Focus on Economics as Election Season Kicks Off in Chile
LADB Article ID: 80121
By: Benjamin Witte-Lebhar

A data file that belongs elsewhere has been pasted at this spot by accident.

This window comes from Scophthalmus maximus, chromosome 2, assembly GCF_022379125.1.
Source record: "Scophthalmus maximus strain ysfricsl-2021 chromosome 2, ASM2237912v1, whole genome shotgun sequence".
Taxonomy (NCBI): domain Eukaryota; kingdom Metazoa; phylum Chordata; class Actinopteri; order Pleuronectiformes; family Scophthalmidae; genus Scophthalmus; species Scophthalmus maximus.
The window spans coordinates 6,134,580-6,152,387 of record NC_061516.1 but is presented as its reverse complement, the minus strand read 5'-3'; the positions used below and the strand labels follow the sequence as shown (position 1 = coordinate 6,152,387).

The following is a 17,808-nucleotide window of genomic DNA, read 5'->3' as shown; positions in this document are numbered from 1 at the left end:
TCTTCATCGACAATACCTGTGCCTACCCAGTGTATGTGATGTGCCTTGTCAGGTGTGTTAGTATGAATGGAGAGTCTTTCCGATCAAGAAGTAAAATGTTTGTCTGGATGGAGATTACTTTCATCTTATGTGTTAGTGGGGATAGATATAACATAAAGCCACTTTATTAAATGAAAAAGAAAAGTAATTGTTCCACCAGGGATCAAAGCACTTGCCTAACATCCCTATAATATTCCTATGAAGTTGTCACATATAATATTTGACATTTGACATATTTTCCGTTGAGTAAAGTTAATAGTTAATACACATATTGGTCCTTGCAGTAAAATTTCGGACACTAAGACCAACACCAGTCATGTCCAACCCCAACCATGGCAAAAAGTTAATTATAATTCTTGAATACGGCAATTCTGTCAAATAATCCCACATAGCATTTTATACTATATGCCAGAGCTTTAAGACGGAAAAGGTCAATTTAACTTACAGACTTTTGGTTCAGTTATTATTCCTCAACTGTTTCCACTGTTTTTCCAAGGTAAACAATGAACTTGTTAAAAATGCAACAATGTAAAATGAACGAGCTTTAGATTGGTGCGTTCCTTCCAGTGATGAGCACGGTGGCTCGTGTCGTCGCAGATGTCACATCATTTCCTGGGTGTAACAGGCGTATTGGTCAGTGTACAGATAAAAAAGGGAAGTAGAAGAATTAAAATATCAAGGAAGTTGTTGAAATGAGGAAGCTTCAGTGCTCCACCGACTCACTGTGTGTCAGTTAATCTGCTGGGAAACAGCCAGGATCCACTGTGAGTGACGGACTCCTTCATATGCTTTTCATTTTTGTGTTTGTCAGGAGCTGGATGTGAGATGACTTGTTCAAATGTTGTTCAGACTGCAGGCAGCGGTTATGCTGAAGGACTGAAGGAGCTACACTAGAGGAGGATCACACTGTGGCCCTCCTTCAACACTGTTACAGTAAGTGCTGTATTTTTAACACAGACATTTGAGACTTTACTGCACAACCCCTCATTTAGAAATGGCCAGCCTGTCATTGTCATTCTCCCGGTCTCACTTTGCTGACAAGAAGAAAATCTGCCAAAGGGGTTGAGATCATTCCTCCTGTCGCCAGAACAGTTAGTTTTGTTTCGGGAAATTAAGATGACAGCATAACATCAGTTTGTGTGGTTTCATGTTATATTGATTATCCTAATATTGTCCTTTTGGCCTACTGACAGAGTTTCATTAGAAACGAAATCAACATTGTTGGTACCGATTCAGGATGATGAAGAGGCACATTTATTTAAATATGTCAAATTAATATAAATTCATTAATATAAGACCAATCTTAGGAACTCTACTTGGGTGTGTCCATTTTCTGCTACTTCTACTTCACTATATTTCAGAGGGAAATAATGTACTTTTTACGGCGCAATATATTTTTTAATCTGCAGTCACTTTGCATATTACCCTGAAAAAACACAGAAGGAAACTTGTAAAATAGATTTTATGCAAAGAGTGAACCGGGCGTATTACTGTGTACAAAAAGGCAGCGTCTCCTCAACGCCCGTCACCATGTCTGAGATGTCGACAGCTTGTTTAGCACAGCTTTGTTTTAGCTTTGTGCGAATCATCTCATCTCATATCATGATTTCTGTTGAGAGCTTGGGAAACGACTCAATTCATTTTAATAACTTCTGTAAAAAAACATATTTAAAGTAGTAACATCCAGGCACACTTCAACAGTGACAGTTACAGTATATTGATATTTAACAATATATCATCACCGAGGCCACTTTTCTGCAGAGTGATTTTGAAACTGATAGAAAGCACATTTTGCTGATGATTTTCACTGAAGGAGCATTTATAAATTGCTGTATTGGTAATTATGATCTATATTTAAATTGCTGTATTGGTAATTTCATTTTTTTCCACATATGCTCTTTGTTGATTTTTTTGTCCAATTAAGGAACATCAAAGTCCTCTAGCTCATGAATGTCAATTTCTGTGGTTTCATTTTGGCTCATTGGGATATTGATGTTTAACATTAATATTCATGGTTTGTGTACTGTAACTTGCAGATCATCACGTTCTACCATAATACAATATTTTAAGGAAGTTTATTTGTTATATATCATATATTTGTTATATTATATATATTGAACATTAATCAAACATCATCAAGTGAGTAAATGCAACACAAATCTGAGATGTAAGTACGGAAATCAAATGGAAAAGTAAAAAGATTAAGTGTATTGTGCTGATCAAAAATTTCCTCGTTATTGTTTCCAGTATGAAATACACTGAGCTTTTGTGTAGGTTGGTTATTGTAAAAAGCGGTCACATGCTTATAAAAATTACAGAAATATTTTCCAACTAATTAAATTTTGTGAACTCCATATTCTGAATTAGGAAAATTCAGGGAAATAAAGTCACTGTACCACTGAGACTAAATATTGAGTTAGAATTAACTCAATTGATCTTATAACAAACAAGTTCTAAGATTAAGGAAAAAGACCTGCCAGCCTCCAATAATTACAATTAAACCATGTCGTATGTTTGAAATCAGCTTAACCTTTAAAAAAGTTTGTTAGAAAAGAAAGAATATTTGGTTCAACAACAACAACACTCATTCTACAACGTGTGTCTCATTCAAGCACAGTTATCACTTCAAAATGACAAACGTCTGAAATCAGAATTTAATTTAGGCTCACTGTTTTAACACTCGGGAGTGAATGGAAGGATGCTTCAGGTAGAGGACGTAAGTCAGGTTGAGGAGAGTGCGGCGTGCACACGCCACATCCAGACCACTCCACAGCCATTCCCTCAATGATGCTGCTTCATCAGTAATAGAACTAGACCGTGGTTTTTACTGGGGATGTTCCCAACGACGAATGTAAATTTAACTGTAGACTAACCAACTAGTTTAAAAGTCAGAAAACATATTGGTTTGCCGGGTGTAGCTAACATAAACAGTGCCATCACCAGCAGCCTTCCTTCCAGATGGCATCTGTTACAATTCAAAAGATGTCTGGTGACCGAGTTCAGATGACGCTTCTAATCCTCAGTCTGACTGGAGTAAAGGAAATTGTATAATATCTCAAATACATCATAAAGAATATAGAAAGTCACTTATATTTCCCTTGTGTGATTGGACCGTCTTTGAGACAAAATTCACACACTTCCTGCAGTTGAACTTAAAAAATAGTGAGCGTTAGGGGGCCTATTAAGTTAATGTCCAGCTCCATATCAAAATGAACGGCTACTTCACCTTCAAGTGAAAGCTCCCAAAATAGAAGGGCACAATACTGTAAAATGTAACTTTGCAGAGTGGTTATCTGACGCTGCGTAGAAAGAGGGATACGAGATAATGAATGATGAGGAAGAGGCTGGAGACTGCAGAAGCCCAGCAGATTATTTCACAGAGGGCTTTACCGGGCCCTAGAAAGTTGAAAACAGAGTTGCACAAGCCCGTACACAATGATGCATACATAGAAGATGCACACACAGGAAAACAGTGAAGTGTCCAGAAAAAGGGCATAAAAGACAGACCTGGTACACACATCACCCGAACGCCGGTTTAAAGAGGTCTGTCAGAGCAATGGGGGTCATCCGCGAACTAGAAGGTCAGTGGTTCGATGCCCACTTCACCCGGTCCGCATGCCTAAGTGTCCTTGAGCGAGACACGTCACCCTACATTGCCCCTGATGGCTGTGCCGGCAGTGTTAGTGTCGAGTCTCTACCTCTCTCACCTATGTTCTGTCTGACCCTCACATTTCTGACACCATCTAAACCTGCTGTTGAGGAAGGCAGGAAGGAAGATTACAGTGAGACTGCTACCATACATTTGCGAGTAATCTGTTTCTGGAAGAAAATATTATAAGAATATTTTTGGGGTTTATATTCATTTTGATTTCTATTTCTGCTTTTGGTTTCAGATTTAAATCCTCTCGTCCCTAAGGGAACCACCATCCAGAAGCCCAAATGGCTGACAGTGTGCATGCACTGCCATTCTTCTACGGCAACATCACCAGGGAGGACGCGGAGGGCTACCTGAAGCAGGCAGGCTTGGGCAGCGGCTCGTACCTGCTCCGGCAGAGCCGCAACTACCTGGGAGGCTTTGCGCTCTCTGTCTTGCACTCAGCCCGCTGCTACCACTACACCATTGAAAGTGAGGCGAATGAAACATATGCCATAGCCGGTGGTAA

The release of Chile’s latest poverty statistics sparked a glass-half-full, glass-half-empty economic debate between the leading political blocs, which are scrambling to score points ahead of nationwide municipal elections on Oct. 23, and presidential and parliamentary contests in November 2017. But while the competing claims might serve short-term political agendas, they do little, it appears, to address the country’s ongoing confidence in leadership problems. The numbers, reported Sept. 22 by the Ministerio de Desarrollo Social (Ministry of Social Development), suggest that between 2013 and 2015, the percentage of Chileans living below the poverty line (as calculated by income alone) dropped 2.7 points, from 14.4% to 11.7%. As modest as it may be, the poverty dip came as welcome news for the administration of President Michelle Bachelet, who has struggled with paltry approval numbers following allegations implicating her son in a multi-million-dollar real estate and influence-peddling scandal. Bachelet’s conservative opponents, grouped together in the four-party Chile Vamos coalition, took a decidedly different view of the latest poverty numbers. Whereas the governing coalition painted it as a success against all odds, Chile Vamos characterized the results as a missed opportunity.
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